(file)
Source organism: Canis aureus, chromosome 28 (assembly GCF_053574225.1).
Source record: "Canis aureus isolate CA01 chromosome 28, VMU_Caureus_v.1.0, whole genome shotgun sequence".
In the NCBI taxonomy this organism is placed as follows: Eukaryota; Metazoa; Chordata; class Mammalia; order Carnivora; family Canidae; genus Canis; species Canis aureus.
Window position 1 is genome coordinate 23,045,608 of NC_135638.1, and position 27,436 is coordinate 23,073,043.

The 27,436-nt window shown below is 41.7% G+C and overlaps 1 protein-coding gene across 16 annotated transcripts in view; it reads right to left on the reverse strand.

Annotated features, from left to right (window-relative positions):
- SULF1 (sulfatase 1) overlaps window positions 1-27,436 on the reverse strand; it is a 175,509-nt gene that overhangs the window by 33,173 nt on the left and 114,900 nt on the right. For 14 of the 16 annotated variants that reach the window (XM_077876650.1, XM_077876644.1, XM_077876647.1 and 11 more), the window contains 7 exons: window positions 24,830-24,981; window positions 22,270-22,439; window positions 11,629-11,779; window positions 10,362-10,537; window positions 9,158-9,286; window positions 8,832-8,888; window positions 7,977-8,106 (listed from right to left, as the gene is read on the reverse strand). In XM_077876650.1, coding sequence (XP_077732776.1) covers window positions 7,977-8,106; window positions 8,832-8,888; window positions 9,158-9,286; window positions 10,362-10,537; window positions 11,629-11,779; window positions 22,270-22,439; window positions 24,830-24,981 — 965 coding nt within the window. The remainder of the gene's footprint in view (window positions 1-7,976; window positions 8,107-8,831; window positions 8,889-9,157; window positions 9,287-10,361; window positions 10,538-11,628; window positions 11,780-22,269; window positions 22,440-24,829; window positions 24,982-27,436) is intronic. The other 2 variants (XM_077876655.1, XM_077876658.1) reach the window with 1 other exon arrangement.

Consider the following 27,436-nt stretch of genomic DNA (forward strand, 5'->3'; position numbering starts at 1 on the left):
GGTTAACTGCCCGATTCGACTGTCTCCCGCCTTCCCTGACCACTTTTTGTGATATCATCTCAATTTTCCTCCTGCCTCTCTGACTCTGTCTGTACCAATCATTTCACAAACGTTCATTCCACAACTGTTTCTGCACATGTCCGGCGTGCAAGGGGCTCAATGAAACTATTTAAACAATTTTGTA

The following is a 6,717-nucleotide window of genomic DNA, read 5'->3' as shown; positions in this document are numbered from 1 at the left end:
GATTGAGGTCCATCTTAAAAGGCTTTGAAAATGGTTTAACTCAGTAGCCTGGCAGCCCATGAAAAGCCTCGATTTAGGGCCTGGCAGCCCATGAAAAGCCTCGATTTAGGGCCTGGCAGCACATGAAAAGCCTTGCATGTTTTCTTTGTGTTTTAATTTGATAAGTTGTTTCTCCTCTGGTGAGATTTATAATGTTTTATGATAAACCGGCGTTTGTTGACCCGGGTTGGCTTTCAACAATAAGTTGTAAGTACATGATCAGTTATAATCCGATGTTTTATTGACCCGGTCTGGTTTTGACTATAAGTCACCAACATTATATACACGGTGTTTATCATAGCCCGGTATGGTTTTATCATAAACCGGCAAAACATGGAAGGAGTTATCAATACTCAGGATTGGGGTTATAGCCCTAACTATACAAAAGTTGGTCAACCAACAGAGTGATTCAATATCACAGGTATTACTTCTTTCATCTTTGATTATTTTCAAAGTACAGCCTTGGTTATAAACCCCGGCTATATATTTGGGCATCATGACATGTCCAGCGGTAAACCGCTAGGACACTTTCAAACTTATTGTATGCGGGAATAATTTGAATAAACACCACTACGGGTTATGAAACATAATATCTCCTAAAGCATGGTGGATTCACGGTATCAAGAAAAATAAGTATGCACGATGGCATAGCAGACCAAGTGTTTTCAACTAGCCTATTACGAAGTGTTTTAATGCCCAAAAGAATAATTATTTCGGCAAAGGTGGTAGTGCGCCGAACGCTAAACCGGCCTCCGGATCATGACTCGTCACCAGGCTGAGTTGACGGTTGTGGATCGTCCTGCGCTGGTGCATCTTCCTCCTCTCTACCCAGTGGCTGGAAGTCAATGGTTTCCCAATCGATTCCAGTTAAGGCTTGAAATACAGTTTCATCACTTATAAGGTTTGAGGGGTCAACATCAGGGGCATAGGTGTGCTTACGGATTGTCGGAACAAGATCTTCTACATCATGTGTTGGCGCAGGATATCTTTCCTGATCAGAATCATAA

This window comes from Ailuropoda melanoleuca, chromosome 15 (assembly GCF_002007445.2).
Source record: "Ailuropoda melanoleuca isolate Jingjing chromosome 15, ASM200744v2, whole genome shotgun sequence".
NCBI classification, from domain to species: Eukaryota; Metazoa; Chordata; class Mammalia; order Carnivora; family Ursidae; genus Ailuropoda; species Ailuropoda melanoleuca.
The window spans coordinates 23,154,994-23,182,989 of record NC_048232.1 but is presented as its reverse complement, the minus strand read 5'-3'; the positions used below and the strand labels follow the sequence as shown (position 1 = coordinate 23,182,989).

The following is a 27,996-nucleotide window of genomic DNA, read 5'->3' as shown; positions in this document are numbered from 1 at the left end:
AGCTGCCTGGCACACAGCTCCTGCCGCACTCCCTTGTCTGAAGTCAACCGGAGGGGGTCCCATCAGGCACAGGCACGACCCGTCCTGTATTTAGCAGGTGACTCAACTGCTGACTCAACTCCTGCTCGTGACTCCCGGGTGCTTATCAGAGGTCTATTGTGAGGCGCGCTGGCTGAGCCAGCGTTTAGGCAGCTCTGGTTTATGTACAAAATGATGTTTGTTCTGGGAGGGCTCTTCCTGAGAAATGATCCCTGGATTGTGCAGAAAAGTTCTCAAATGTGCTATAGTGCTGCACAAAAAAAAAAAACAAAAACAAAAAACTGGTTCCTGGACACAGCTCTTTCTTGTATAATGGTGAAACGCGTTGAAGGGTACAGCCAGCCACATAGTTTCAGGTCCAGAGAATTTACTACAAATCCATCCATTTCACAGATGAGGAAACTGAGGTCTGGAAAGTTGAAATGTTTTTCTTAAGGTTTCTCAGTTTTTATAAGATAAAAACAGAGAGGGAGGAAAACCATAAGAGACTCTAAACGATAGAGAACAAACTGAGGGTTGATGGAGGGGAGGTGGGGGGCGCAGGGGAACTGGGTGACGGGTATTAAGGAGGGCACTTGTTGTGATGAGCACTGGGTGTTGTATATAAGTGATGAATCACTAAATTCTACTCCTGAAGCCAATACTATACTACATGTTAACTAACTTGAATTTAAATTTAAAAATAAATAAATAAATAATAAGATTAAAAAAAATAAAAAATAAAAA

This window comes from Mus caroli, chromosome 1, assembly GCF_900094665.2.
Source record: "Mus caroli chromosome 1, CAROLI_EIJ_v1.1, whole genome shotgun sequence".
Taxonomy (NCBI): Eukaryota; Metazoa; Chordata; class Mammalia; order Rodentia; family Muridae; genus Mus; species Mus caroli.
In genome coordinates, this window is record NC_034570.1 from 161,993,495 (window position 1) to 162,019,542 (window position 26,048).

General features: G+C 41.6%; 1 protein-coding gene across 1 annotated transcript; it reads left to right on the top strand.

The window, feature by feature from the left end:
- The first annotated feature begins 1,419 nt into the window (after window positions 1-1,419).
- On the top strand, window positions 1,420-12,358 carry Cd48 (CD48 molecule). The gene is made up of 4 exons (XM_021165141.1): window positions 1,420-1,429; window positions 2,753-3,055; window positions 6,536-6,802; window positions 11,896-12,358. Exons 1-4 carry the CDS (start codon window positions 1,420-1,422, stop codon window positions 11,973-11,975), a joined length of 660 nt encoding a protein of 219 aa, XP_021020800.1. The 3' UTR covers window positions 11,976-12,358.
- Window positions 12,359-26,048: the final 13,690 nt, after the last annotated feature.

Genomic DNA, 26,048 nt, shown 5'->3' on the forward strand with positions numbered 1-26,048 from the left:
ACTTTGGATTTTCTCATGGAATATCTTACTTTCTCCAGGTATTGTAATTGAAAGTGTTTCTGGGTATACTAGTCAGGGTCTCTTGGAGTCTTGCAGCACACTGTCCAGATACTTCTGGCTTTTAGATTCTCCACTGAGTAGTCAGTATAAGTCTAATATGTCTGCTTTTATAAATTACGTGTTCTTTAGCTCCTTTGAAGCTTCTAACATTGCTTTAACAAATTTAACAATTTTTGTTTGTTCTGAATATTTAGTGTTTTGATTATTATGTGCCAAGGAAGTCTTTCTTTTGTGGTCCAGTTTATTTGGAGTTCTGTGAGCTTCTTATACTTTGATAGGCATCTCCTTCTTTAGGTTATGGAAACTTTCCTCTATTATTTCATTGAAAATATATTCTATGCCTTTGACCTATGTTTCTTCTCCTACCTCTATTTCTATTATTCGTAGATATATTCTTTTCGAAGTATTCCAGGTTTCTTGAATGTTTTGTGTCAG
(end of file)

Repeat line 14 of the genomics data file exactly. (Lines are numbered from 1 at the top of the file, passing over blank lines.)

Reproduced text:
NCBI classification, from domain to species: Eukaryota; Metazoa; Chordata; class Mammalia; order Carnivora; family Ursidae; genus Ailuropoda; species Ailuropoda melanoleuca.